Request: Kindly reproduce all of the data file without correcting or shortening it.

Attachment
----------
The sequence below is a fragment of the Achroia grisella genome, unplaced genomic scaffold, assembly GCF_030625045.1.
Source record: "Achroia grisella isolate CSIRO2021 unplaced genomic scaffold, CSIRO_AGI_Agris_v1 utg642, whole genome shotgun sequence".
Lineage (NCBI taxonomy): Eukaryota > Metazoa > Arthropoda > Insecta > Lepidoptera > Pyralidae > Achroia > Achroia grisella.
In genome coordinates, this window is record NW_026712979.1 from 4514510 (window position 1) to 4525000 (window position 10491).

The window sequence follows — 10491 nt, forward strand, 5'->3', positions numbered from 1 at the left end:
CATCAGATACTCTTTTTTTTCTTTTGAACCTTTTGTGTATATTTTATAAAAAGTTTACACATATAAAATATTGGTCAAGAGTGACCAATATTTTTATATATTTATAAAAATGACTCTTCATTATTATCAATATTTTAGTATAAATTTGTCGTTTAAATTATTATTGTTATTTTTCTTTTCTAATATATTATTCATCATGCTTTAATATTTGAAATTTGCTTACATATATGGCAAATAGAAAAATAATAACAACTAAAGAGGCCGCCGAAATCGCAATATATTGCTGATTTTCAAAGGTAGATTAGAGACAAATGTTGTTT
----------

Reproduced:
The sequence below is a fragment of the Achroia grisella genome, unplaced genomic scaffold, assembly GCF_030625045.1.
Source record: "Achroia grisella isolate CSIRO2021 unplaced genomic scaffold, CSIRO_AGI_Agris_v1 utg642, whole genome shotgun sequence".
Lineage (NCBI taxonomy): Eukaryota > Metazoa > Arthropoda > Insecta > Lepidoptera > Pyralidae > Achroia > Achroia grisella.
In genome coordinates, this window is record NW_026712979.1 from 4514510 (window position 1) to 4525000 (window position 10491).

The window sequence follows — 10491 nt, forward strand, 5'->3', positions numbered from 1 at the left end:
CATCAGATACTCTTTTTTTTCTTTTGAACCTTTTGTGTATATTTTATAAAAAGTTTACACATATAAAATATTGGTCAAGAGTGACCAATATTTTTATATATTTATAAAAATGACTCTTCATTATTATCAATATTTTAGTATAAATTTGTCGTTTAAATTATTATTGTTATTTTTCTTTTCTAATATATTATTCATCATGCTTTAATATTTGAAATTTGCTTACATATATGGCAAATAGAAAAATAATAACAACTAAAGAGGCCGCCGAAATCGCAATATATTGCTGATTTTCAAAGGTAGATTAGAGACAAATGTTGTTT